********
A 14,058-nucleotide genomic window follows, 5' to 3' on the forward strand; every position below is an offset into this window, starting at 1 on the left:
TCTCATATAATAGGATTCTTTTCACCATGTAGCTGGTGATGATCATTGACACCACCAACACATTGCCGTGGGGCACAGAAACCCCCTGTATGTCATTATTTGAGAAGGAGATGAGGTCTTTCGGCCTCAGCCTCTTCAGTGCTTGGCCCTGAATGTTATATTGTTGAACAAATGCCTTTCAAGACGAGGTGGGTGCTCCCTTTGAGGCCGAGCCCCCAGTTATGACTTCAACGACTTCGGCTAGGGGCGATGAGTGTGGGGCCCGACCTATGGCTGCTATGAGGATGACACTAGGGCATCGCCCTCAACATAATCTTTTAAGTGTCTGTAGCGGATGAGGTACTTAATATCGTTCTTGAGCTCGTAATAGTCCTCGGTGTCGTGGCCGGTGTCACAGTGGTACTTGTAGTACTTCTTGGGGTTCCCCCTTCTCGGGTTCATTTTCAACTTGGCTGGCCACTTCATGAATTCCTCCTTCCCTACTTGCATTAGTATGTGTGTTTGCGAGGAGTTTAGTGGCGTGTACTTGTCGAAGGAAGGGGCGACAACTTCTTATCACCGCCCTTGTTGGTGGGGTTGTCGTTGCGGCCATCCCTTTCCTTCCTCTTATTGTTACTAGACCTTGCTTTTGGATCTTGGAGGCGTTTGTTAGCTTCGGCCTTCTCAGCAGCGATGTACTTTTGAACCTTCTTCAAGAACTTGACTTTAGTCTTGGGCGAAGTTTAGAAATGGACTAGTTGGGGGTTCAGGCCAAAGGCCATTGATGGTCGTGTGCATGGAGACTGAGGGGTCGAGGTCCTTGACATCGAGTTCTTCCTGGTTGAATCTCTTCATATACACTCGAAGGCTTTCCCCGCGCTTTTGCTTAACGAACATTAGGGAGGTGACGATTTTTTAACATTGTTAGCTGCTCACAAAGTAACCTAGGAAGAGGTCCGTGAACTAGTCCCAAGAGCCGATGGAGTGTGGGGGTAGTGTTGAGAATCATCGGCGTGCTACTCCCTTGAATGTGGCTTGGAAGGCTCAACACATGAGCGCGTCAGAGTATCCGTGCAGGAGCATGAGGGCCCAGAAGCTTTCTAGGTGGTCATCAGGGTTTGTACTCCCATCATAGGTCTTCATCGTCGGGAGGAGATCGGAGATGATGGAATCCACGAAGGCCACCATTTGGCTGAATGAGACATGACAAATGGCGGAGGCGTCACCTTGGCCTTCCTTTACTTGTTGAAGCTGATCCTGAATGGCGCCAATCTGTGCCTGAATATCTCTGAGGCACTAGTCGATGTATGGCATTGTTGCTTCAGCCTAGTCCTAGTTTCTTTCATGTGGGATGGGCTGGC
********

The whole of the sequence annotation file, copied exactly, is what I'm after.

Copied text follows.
A 14,058-nucleotide genomic window follows, 5' to 3' on the forward strand; every position below is an offset into this window, starting at 1 on the left:
TCTCATATAATAGGATTCTTTTCACCATGTAGCTGGTGATGATCATTGACACCACCAACACATTGCCGTGGGGCACAGAAACCCCCTGTATGTCATTATTTGAGAAGGAGATGAGGTCTTTCGGCCTCAGCCTCTTCAGTGCTTGGCCCTGAATGTTATATTGTTGAACAAATGCCTTTCAAGACGAGGTGGGTGCTCCCTTTGAGGCCGAGCCCCCAGTTATGACTTCAACGACTTCGGCTAGGGGCGATGAGTGTGGGGCCCGACCTATGGCTGCTATGAGGATGACACTAGGGCATCGCCCTCAACATAATCTTTTAAGTGTCTGTAGCGGATGAGGTACTTAATATCGTTCTTGAGCTCGTAATAGTCCTCGGTGTCGTGGCCGGTGTCACAGTGGTACTTGTAGTACTTCTTGGGGTTCCCCCTTCTCGGGTTCATTTTCAACTTGGCTGGCCACTTCATGAATTCCTCCTTCCCTACTTGCATTAGTATGTGTGTTTGCGAGGAGTTTAGTGGCGTGTACTTGTCGAAGGAAGGGGCGACAACTTCTTATCACCGCCCTTGTTGGTGGGGTTGTCGTTGCGGCCATCCCTTTCCTTCCTCTTATTGTTACTAGACCTTGCTTTTGGATCTTGGAGGCGTTTGTTAGCTTCGGCCTTCTCAGCAGCGATGTACTTTTGAACCTTCTTCAAGAACTTGACTTTAGTCTTGGGCGAAGTTTAGAAATGGACTAGTTGGGGGTTCAGGCCAAAGGCCATTGATGGTCGTGTGCATGGAGACTGAGGGGTCGAGGTCCTTGACATCGAGTTCTTCCTGGTTGAATCTCTTCATATACACTCGAAGGCTTTCCCCGCGCTTTTGCTTAACGAACATTAGGGAGGTGACGATTTTTTAACATTGTTAGCTGCTCACAAAGTAACCTAGGAAGAGGTCCGTGAACTAGTCCCAAGAGCCGATGGAGTGTGGGGGTAGTGTTGAGAATCATCGGCGTGCTACTCCCTTGAATGTGGCTTGGAAGGCTCAACACATGAGCGCGTCAGAGTATCCGTGCAGGAGCATGAGGGCCCAGAAGCTTTCTAGGTGGTCATCAGGGTTTGTACTCCCATCATAGGTCTTCATCGTCGGGAGGAGATCGGAGATGATGGAATCCACGAAGGCCACCATTTGGCTGAATGAGACATGACAAATGGCGGAGGCGTCACCTTGGCCTTCCTTTACTTGTTGAAGCTGATCCTGAATGGCGCCAATCTGTGCCTGAATATCTCTGAGGCACTAGTCGATGTATGGCATTGTTGCTTCAGCCTAGTCCTAGTTTCTTTCATGTGGGATGGGCTGGC